I am riding on a two-lane road, leaving room for motorists to pass — releasing. This is a semi-rural road with a residential driveway here and there. Almost all traffic continues straight through, and I have made the considered decision to allow motorists to pass. Illegal turns are rare here. But now a car pulls ahead of me and stops, just short of a driveway on the right.
Almost every time this happens, the driver thinks that allowing me to pass on the right does me a favor.
Legal vs. illegal turns
The everyday rules of the road and the traffic law are clear: it’s no favor. Right turns from the middle of the road are illegal turns. The driver should slow and follow me for the few seconds it takes me to get past the driveway, merge to the right edge of the road, and then turn right. (It’s MGL Ch. 89 § 2 and 90 § 14 in my home state, Massachusetts, in case you care to look)
I want to encourage drivers to do the right thing. How do I handle this?
Traffic is a dance of large objects with limited maneuverability. But with my forward view and a rear-view mirror, I can interact smoothly with motorists as long as they are predictable. Rules of the road make for smooth and cooperative interaction, as long as everyone is obeying them. If a driver just slows to follow me for a couple of seconds, I can pass the driveway and the driver can then turn right. This is the way things are supposed to work. It even takes less time.
Anticipating illegal turns
It’s actually easier to anticipate an unsignalled and illegal right turns when the speed of passing traffic is high, because drivers then have to slow. before turning right. I check my rear-view mirror and when one slows, I I merge to lane-control position, or make the “don’t pass” signal: arm outstretched, palm facing to the rear. If speeds are slow, a car going little faster than me could turn right and cut me off without warning, so I need to control the lane whenever approaching a driveway.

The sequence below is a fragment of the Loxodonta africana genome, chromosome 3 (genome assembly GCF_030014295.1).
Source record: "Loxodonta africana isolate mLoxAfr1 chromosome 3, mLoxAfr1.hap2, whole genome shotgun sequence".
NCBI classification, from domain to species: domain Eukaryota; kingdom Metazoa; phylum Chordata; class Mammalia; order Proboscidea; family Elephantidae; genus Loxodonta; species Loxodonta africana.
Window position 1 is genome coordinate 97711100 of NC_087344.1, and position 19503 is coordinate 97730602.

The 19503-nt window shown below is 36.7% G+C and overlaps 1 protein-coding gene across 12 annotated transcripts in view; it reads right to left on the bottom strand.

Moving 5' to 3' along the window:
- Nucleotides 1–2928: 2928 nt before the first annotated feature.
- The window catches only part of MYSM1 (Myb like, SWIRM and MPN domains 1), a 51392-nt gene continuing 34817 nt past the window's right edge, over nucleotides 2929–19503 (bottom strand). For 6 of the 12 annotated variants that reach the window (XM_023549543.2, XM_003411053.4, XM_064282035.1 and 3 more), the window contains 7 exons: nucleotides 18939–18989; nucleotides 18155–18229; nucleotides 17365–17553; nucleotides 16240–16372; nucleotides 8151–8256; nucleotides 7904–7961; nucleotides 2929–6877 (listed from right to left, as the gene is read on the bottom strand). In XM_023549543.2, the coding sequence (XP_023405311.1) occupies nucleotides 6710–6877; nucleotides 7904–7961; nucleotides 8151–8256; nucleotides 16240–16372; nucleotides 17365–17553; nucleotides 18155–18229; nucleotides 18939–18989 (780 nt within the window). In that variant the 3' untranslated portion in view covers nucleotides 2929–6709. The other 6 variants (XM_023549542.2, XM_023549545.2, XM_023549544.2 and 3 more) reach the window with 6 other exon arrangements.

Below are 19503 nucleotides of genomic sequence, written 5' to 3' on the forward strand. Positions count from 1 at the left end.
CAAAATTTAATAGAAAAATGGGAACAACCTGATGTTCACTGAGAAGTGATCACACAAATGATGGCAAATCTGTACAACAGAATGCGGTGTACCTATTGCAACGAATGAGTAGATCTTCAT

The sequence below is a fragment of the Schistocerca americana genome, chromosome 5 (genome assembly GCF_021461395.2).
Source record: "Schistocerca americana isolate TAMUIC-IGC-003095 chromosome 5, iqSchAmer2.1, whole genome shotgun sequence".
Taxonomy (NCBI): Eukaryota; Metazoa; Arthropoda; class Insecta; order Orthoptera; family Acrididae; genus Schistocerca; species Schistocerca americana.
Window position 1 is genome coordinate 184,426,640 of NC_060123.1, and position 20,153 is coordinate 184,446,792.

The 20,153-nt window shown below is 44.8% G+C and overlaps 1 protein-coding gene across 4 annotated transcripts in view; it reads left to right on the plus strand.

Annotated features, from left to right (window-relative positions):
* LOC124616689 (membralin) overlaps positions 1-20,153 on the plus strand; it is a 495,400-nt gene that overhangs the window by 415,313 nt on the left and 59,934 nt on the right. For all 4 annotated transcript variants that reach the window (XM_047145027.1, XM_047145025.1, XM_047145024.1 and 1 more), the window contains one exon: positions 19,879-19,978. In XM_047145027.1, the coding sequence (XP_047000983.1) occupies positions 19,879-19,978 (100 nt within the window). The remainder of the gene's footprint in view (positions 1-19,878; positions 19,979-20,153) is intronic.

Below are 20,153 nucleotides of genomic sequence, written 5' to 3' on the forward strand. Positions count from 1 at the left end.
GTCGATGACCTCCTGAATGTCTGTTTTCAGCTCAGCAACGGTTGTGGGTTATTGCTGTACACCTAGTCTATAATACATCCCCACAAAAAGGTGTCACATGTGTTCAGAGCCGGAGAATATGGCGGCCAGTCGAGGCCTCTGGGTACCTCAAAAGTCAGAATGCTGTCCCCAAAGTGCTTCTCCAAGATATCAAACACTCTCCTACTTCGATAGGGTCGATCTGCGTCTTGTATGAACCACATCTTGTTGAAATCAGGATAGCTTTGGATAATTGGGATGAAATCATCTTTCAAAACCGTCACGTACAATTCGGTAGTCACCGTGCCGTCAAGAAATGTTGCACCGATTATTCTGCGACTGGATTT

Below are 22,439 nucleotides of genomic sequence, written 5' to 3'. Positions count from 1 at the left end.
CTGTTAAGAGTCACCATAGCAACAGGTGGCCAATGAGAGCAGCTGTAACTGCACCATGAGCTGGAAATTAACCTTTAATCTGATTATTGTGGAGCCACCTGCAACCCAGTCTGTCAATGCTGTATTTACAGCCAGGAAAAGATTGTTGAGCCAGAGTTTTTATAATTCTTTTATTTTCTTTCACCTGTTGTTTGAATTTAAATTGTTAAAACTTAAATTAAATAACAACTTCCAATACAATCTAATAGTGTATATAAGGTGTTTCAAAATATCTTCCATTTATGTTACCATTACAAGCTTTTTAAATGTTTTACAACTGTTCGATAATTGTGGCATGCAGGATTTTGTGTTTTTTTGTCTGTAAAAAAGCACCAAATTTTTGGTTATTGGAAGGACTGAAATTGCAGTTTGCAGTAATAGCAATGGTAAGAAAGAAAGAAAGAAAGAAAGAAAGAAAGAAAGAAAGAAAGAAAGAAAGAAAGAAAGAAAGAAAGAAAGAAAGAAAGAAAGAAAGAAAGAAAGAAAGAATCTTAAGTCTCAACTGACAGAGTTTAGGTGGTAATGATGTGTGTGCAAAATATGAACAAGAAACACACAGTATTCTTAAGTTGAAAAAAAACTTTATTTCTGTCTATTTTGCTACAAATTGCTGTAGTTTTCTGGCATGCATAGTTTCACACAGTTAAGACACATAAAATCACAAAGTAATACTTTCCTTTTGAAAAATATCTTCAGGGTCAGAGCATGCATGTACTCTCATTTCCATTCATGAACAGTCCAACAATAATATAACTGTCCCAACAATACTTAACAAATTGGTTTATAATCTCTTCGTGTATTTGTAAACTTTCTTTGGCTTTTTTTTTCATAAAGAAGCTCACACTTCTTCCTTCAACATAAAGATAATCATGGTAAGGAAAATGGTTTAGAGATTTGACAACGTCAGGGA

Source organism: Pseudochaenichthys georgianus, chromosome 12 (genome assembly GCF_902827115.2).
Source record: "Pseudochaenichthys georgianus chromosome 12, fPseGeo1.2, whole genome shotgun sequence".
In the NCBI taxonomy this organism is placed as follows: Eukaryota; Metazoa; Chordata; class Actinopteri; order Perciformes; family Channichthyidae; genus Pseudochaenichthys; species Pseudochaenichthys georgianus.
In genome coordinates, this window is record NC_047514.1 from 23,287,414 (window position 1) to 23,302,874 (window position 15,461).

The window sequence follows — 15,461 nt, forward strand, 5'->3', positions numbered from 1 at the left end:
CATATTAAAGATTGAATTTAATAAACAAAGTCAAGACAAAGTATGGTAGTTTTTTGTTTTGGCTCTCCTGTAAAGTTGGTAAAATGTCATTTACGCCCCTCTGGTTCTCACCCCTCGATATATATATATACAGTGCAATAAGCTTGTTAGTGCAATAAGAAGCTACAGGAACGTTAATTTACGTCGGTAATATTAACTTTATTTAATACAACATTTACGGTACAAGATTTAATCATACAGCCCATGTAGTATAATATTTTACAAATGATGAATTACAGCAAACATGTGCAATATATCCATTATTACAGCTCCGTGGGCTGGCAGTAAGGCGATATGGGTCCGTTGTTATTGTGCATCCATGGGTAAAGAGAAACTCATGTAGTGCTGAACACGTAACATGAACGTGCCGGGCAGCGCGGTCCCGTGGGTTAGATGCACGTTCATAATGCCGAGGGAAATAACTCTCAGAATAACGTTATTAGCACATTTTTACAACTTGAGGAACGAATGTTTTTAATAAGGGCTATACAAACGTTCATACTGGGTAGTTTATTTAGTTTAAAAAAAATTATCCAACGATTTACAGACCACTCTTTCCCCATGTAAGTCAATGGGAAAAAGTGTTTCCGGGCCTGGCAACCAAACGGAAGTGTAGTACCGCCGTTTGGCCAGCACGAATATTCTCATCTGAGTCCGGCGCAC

But sometimes I miss the cue and a driver will invite me to pass on the right. I have to admit, I haven’t always handled this well. Bicycling gets me into “the zone” a so-called flow experience, living entirely in the present. That is one of the joys of bicycling for me. But I am also keyed up with the exercise, and it can be jarring when my flow experience is interrupted.
How to react?
When a driver pulls up just ahead of me and stops, what do I do?
I also stop. (I have seen bicyclists shoot through on the right. Don’t – a misunderstanding could be injurious.) I need to resist the temptation to have a conversation with the driver, and that is where I have failed at times. I am not in the best mood when my flow has been broken. Here in New England, people drive with the windows closed except on the few blessed days with fine weather. And often then too. So, I have both the incentive and the need to raise my voice,. That doesn’t make for a good conversation. Drivers can get offended that I don’t appreciate their nice favor.
What is better? If I’m sure that the driver isn’t waiting to turn left, I could pass on the left. That confounds the driver’s expectations and sends the lesson: “I don’t pass on the right.” Sometimes I have to back up first, because the car has stopped next to me. But just staying stopped sends a stronger message.If a long vehicle has stopped next to me, I am in danger and I need to get out of there.
So, to sum up, you face an uncertain situation when almost almost all traffic is going straight through and you want to let it pass, but there is a driveway on the right. The best I can say is to have a mirror, use it, check it, anticipate and forestall illegal turns when you see them about to happen. Use lane control and the “do not pass” signal. When it happens anyway, stop, don’t say anything. The longer this continues, the more mind-bending it is for the driver. Or if it will be safe, you could pass on the left with a friendly wave. Better only to confound the driver’s expectation than to try to start a conversation!